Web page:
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3rd, 4th, 5th




180 minutes

Regional Focus



Google Docs, Google Slides


This lesson plan is licensed under Creative Commons.

Creative Commons License

Why Are Bees Essential for Food?

Created By Teacher:
Last Updated:
Feb 20, 2024
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In this lesson, students learn how bees' role in food production is affected by human actions and how experts are trying to support bee populations.

Step 1 - Inquire: Students explore how bees make our food through a video and a flower dissection.

Step 2 - Investigate: Students learn how scientists and farmers work to help bee populations through diverse media.

Step 3 - Inspire: Students make a claim about how to support bees and are inspired by a bee expert to create an artifact to share what they have learned.
Accompanying Teaching Materials
Teaching Tips


  • In this lesson, students use different types of media to understand a concept.

  • Claim, Evidence, Reasoning writing prepares students for argumentative writing in upper grades.

  • This lesson can be used in a science unit about biodiversity or a lesson on writing structures.

Additional Prerequisites

  • This lesson can be taught in three or more days, depending on time constraints. We recommend spending one day each on the Inquire, Investigate, and Inspire sections, and possibly a fourth day for students to share their artifacts with the class.

  • Before class, gather several types of flowers for dissection in the Inquire section.


  • A number of simplifications have been made in the video The Science Behind Bees & Food: How Do Bees Make Our Food? In particular, the anatomy of a flower is simplified so students can focus on a few key vocabulary terms, rather than 10+ terms. The pistil and stamen can be further broken down into different structures.

  • The whole class may work as a group to complete the Claim, Evidence, Reasoning activity in the Inspire section if using evidence in writing is a new skill.

  • If students need another visual to understand the idea that flowers turn into food, watch Strawberry Flower to Fruit, a time-lapse video of a strawberry growing.

  • Students can extend their learning on pollinators by exploring and identifying local pollinators and plants in their community and Growing a Pollinator Garden.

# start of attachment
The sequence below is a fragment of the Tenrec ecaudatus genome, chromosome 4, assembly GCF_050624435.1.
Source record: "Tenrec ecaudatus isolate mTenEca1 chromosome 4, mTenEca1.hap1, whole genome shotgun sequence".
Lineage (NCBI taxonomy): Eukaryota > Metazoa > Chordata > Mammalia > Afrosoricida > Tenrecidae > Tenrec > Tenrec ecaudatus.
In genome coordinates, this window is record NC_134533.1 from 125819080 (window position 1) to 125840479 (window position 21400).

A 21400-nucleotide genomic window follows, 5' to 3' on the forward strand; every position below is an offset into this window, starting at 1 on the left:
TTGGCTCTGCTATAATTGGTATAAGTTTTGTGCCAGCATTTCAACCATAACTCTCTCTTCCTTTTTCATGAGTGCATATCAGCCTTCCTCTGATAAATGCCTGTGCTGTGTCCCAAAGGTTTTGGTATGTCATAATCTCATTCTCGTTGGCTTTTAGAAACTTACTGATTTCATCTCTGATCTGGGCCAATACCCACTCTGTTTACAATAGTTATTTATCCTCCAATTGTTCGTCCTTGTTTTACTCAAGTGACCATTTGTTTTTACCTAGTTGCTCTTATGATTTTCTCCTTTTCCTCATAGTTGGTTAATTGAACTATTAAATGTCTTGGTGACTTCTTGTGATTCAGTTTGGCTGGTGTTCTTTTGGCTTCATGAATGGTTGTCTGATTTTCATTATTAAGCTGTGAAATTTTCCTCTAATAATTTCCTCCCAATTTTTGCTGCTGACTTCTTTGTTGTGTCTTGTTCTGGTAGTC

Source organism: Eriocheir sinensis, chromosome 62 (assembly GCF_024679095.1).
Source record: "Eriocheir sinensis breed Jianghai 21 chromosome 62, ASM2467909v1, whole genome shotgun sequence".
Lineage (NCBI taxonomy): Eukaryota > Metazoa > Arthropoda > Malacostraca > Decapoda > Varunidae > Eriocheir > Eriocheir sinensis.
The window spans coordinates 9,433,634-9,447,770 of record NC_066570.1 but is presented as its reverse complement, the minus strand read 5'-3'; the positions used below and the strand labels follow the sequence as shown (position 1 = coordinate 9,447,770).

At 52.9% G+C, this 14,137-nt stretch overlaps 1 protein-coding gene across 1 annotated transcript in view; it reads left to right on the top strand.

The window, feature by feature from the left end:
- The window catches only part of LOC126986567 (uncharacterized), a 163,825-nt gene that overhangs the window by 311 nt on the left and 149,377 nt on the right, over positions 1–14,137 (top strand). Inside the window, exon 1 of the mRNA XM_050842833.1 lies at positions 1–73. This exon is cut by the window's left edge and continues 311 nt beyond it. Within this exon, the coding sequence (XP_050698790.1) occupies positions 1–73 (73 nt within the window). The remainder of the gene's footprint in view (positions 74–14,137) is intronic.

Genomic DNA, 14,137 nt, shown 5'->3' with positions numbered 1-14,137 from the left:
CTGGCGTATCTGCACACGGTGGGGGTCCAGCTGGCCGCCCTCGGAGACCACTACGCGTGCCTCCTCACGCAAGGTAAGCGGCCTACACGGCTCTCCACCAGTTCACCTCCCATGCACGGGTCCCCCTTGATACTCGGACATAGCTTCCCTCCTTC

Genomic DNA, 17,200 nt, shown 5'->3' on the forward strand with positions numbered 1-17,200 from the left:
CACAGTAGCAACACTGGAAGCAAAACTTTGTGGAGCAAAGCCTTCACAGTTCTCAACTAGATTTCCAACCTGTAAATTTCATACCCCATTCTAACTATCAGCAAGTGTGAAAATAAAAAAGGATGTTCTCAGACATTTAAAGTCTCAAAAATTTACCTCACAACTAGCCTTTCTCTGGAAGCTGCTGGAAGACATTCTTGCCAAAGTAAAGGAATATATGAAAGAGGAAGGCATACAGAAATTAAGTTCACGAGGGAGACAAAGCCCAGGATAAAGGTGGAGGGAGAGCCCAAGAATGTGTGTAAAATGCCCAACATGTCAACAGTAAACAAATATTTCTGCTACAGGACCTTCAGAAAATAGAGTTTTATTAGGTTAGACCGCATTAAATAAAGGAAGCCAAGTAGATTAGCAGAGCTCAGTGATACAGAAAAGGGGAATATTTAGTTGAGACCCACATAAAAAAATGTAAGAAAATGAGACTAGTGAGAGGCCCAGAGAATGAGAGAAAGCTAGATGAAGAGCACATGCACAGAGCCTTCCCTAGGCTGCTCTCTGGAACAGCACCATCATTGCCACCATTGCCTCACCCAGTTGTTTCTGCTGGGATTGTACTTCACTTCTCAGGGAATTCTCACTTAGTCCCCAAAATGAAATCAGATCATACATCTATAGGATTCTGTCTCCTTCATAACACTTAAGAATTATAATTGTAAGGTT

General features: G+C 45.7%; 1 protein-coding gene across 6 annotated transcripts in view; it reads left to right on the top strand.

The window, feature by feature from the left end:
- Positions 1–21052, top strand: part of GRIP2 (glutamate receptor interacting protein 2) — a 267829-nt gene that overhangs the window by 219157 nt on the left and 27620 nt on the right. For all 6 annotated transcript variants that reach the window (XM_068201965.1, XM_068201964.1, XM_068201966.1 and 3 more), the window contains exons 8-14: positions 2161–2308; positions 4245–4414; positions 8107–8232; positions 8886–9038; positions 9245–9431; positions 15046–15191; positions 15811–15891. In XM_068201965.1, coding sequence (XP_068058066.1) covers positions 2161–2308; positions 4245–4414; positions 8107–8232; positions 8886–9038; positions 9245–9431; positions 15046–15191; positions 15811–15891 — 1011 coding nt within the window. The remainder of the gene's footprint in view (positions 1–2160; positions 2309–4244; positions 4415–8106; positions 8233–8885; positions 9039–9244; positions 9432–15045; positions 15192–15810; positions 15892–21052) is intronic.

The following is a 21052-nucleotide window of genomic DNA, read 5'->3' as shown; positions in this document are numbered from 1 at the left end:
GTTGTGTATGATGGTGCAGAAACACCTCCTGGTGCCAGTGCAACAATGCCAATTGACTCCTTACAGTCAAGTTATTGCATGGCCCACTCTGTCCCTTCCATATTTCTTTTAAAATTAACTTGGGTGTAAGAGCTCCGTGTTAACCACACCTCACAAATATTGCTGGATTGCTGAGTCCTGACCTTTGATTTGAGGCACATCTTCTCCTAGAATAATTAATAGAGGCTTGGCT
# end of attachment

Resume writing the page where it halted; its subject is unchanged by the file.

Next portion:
Scientist Notes

Particularly when it comes to pollination, bees are vital to plants. Students can gain knowledge about the value of bees in food production as well as how climate change has put the bee population in jeopardy. Under a changing climate, students will also acquire a profound understanding of how to raise public awareness and advocate for bee protection. The lesson has passed our science review, and it is advised for classroom use.


This resource addresses the listed standards. To fully meet standards, search for more related resources.

Supporting Standards

  • English Language Arts
    • Writing (K-12)
      • W.3.1 Write opinion pieces on topics or texts, supporting a point of view with reasons.
      • W.4.1 Write opinion pieces on topics or texts, supporting a point of view with reasons and information.
      • W.5.1 Write opinion pieces on topics or texts, supporting a point of view with reasons and information.
  • Science
    • ESS3: Earth and Human Activity
      • 5-ESS3-1. Obtain and combine information about ways individual communities use science ideas to protect the Earth’s resources and environment.
    • LS4: Biological Evolution: Unity and Diversity
      • 3-LS4-4. Make a claim about the merit of a solution to a problem caused when the environment changes and the types of plants and animals that live there may change.

Note On Standards:

This lesson is aligned to SubjectToClimate standards. Review the aligned standards directly in the lesson plan document and teacher slideshow.

Discover more on SubjectToClimate.
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